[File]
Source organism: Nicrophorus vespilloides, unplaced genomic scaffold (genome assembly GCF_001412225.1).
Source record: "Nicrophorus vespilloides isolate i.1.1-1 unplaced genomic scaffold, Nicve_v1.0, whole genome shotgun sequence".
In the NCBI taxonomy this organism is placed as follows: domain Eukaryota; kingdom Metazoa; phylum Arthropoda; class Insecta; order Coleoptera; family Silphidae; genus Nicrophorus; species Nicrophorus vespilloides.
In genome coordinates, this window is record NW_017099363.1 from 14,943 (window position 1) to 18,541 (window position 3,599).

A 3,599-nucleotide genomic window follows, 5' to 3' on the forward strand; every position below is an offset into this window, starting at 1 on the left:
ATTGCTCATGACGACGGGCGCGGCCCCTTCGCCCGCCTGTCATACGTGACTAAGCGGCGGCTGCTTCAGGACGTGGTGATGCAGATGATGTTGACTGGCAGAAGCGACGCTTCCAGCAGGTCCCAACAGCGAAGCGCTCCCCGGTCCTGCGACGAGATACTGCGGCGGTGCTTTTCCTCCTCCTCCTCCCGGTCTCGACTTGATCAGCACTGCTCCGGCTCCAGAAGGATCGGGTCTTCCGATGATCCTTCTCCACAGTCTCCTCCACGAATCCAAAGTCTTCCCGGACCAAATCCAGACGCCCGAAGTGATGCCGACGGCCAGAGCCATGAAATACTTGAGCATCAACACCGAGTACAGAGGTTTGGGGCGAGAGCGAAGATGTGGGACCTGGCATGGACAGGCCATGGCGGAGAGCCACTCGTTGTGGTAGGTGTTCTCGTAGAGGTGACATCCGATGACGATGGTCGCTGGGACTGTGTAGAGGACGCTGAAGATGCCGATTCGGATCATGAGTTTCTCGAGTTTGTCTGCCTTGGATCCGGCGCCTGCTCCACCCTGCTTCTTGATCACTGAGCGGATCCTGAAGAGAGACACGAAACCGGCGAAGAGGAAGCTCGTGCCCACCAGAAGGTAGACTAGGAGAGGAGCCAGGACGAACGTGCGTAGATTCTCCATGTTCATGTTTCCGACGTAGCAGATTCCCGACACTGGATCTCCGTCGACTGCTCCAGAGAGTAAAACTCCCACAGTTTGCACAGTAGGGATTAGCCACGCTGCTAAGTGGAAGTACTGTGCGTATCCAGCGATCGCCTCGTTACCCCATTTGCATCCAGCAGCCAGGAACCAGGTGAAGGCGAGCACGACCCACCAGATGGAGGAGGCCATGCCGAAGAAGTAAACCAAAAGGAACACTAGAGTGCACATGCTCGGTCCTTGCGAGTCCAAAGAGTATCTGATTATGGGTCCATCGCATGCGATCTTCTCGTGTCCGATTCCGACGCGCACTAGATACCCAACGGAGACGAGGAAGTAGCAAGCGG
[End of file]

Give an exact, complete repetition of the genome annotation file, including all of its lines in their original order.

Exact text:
Source organism: Nicrophorus vespilloides, unplaced genomic scaffold (genome assembly GCF_001412225.1).
Source record: "Nicrophorus vespilloides isolate i.1.1-1 unplaced genomic scaffold, Nicve_v1.0, whole genome shotgun sequence".
In the NCBI taxonomy this organism is placed as follows: domain Eukaryota; kingdom Metazoa; phylum Arthropoda; class Insecta; order Coleoptera; family Silphidae; genus Nicrophorus; species Nicrophorus vespilloides.
In genome coordinates, this window is record NW_017099363.1 from 14,943 (window position 1) to 18,541 (window position 3,599).

A 3,599-nucleotide genomic window follows, 5' to 3' on the forward strand; every position below is an offset into this window, starting at 1 on the left:
ATTGCTCATGACGACGGGCGCGGCCCCTTCGCCCGCCTGTCATACGTGACTAAGCGGCGGCTGCTTCAGGACGTGGTGATGCAGATGATGTTGACTGGCAGAAGCGACGCTTCCAGCAGGTCCCAACAGCGAAGCGCTCCCCGGTCCTGCGACGAGATACTGCGGCGGTGCTTTTCCTCCTCCTCCTCCCGGTCTCGACTTGATCAGCACTGCTCCGGCTCCAGAAGGATCGGGTCTTCCGATGATCCTTCTCCACAGTCTCCTCCACGAATCCAAAGTCTTCCCGGACCAAATCCAGACGCCCGAAGTGATGCCGACGGCCAGAGCCATGAAATACTTGAGCATCAACACCGAGTACAGAGGTTTGGGGCGAGAGCGAAGATGTGGGACCTGGCATGGACAGGCCATGGCGGAGAGCCACTCGTTGTGGTAGGTGTTCTCGTAGAGGTGACATCCGATGACGATGGTCGCTGGGACTGTGTAGAGGACGCTGAAGATGCCGATTCGGATCATGAGTTTCTCGAGTTTGTCTGCCTTGGATCCGGCGCCTGCTCCACCCTGCTTCTTGATCACTGAGCGGATCCTGAAGAGAGACACGAAACCGGCGAAGAGGAAGCTCGTGCCCACCAGAAGGTAGACTAGGAGAGGAGCCAGGACGAACGTGCGTAGATTCTCCATGTTCATGTTTCCGACGTAGCAGATTCCCGACACTGGATCTCCGTCGACTGCTCCAGAGAGTAAAACTCCCACAGTTTGCACAGTAGGGATTAGCCACGCTGCTAAGTGGAAGTACTGTGCGTATCCAGCGATCGCCTCGTTACCCCATTTGCATCCAGCAGCCAGGAACCAGGTGAAGGCGAGCACGACCCACCAGATGGAGGAGGCCATGCCGAAGAAGTAAACCAAAAGGAACACTAGAGTGCACATGCTCGGTCCTTGCGAGTCCAAAGAGTATCTGATTATGGGTCCATCGCATGCGATCTTCTCGTGTCCGATTCCGACGCGCACTAGATACCCAACGGAGACGAGGAAGTAGCAAGCGG